Sometimes common sense and good law can co-exist. It happened last week when the U.S. Supreme Court rejected a South Carolina hospital's claim to drug-test pregnant women and report positive results to police.
The drug-testing program at a Charleston hospital stretched the bounds of common sense and common decency. Fortunately, the Supreme Court ruled that the program was out of bounds legally. The test-and-refer policy violates the U.S. Constitution's Fourth Amendment protection against unreasonable searches, the court said in a 6-3 ruling. The policy also violates the common-sense dictum that the ends don't always justify the means...
The program's good intent was to protect the welfare of the newborn babies. In practice, though, it was callous, cruel and completely ineffective. Police arrested the women at their hospital beds, put them in chains and shackles and carted them off to jail -- some while they were still bleeding from delivery. The babies were placed in state custody. All of which begs the question: What's the point?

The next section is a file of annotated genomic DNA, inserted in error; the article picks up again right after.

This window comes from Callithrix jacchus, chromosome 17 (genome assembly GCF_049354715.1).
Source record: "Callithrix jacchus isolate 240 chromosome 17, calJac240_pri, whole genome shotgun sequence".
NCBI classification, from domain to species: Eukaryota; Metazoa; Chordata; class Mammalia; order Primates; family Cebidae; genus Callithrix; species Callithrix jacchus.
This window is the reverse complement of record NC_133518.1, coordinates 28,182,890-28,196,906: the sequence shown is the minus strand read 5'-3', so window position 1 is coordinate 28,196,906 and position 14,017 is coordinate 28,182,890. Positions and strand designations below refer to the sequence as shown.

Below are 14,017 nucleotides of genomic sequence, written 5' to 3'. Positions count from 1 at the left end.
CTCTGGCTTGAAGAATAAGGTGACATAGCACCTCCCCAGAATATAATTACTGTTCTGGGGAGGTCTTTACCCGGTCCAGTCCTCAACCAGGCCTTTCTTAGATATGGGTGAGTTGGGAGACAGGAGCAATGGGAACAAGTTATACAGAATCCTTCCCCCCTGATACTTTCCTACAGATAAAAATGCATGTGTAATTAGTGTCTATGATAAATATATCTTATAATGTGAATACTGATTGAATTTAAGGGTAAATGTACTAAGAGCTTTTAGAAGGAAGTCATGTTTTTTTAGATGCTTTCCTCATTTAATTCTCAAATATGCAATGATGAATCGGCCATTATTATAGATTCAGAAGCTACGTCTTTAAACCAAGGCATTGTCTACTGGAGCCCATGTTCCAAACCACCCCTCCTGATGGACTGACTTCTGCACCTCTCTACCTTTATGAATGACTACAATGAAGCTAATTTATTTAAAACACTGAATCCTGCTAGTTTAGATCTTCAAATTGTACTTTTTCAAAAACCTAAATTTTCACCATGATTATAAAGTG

...The court's ruling upholds two valued principles. First, that the patient-doctor relationship is private and can be violated only under unusual circumstances. Second, that police must present evidence to justify a search. The South Carolina program stretched and blurred the boundaries between the two. The court, correctly, has set things right.
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